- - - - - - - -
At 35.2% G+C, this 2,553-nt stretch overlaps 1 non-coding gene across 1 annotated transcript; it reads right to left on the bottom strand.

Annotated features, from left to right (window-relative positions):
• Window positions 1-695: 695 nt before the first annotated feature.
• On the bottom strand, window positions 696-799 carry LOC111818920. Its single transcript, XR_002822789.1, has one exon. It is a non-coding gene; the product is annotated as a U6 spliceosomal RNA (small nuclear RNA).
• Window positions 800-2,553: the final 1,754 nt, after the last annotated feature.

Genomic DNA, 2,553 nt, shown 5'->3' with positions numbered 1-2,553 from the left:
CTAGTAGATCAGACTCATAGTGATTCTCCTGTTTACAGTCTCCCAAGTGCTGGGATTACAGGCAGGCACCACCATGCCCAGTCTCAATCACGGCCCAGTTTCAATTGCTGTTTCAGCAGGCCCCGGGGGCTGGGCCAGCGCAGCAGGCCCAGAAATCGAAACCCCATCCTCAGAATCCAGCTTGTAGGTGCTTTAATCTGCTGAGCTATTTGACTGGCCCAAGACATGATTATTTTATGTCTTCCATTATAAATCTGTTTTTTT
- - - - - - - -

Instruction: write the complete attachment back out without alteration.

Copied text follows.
At 35.2% G+C, this 2,553-nt stretch overlaps 1 non-coding gene across 1 annotated transcript; it reads right to left on the bottom strand.

Annotated features, from left to right (window-relative positions):
• Window positions 1-695: 695 nt before the first annotated feature.
• On the bottom strand, window positions 696-799 carry LOC111818920. Its single transcript, XR_002822789.1, has one exon. It is a non-coding gene; the product is annotated as a U6 spliceosomal RNA (small nuclear RNA).
• Window positions 800-2,553: the final 1,754 nt, after the last annotated feature.

Genomic DNA, 2,553 nt, shown 5'->3' with positions numbered 1-2,553 from the left:
CTAGTAGATCAGACTCATAGTGATTCTCCTGTTTACAGTCTCCCAAGTGCTGGGATTACAGGCAGGCACCACCATGCCCAGTCTCAATCACGGCCCAGTTTCAATTGCTGTTTCAGCAGGCCCCGGGGGCTGGGCCAGCGCAGCAGGCCCAGAAATCGAAACCCCATCCTCAGAATCCAGCTTGTAGGTGCTTTAATCTGCTGAGCTATTTGACTGGCCCAAGACATGATTATTTTATGTCTTCCATTATAAATCTGTTTTTTT